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Educating Malaysia the right way

QUESTION TIME By P. GUNASEGARAM p.guna@thestar.com.my


Improving education quality and making it relevant is needed, not cutting exams. THAT assessment is largely examinations-based is a significant part of the problems of the education system, but right now that is not the major one because there are so many demands upon the education system, the Govern-ment needs to prioritise them. But first, lets deal with the proposal to abolish the Ujian Penilaian Sekolah Rendah (UPSR) and Penilaian Menengah Rendah (PMR) examinations, reportedly to make the system less exam-oriented and provide a more holistic education. Will it? Most likely not, simply because the problem is not just these two examinations but the overall emphasis on academic results. There will still be examinations at the end of each term etc. The bad effect of abolishing these exams is we will have no clue as to the standard of our students until they reach Form Five. By then it will be too late to take remedial steps to help the poorer students. We need UPSR and PMR at least as a gauge to measure the standard of our students. But at the same time, we should look at other means to reduce the emphasis on exams by introducing year-long programmes which are project-based and will take into account extracurricular activities. The priority now has to be to improve the quality of education and here are 10 ways to do that. Yes, many of these steps require time but a start has to be made now. 1. Better quality of teachers. This is simply the most important factor. It calls for the raising of both standards and incentives for teacher education and the continuous training of existing ones. Without this, nothing else will succeed. 2. Ensure a minimal standard of physical facilities for schools. While quality of teachers is most important, all schools must be provided with good basic physical facilities such as a playing field, hall, laboratories, classrooms and everything else that facilitates learning. 3. A syllabus that reflects holistic education. The syllabus itself must reflect the aims of holistic education by including subjects that cover living skills. We should look at greater emphasis on daily commerce for example opening bank accounts, budgeting and investing.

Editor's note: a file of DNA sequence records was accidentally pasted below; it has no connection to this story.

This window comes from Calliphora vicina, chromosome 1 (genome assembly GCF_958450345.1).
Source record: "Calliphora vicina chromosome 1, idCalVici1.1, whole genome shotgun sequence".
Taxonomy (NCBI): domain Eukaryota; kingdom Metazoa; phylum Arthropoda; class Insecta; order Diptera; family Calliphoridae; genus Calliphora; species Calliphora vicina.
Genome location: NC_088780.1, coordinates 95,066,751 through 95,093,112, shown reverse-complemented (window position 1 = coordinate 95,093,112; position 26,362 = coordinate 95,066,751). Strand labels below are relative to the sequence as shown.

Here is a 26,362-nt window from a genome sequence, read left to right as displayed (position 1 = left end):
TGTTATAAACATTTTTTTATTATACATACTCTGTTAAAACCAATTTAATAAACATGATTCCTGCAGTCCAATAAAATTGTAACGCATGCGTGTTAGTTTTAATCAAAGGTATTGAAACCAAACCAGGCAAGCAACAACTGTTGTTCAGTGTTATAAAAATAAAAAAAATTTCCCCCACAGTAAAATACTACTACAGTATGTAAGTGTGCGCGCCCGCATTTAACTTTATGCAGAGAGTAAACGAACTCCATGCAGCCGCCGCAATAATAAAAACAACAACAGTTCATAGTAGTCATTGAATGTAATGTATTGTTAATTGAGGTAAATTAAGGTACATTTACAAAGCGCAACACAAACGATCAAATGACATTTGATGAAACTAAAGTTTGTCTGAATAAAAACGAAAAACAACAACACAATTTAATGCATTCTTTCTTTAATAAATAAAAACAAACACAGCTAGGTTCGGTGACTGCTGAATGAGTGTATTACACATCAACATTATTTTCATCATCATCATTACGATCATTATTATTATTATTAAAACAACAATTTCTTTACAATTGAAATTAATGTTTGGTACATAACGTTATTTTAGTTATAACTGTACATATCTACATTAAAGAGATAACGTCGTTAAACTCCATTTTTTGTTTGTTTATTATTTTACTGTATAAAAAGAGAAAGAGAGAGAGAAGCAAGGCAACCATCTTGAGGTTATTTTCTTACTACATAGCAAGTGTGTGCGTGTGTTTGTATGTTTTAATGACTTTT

4. Real emphasis on extra-curricular activities. Emphasis means teachers who are trained in these. Over the years there has been less emphasis on teachers specialising in sports, for instance. It is necessary to produce teachers who specialise in sports and, within that, in some particular areas of sports. 5. Single-session schools. For proper emphasis on extra-curricular activities and stuff such as additional classes and time for homework, a longer, single-session school would be ideal. This has been talked about for decades but nothing has happened to date. 6. Provisions for English Langua-ge education. With even science and maths not being taught in English anymore, there is a need to come up with more imaginative ways to ensure that the quality of English among our students improves. We all know that English is important but we still do very little about it and allow the issue to be repeatedly politicised. 7. Provisions for mother tongue education. The national school system may see an increase in enrolment if adequate provisions are made and time allocated for pupils own language or POL classes. This must not be merely for show and there should be enough hours and resources for a proper education in the mother tongue. A single-session school system will facilitate that. 8. Less politicisation and greater professionalisation of education. The emotive issues such as language and culture should be taken out of education and a more accommodative and liberal spirit that takes into account the beliefs of all races and cultures should be part and parcel of the national school system. Professionals should essentially run education with policy agreed upon and set by the politicians. 9. Continuity of planning 20-year plans will be good. The education system cannot be left to the whims and fancies of successive education ministers but should be guided by firm policy and a long-term rolling plan of 20 years. Otherwise, key milestones targeted in earlier years will not be achieved as priorities are shifted elsewhere as new education ministers come in. 10. Keep up to date with education everywhere. Education methods and means are not static anywhere and they constantly change and evolve. We have to make sure that we keep with the trends by getting people with both breadth and depth and put them in charge of the educational agencies. Without a doubt, education is a pet peeve among all Malaysians.

The deterioration in quality over the years is terribly worrying and the time for doing something drastic and at the same time constructive is long past. The rakyat will be eternally grateful to anyone who can put education right so that we start producing a new generation of really educated Malay-sians. But the question remains as to who or what that will be.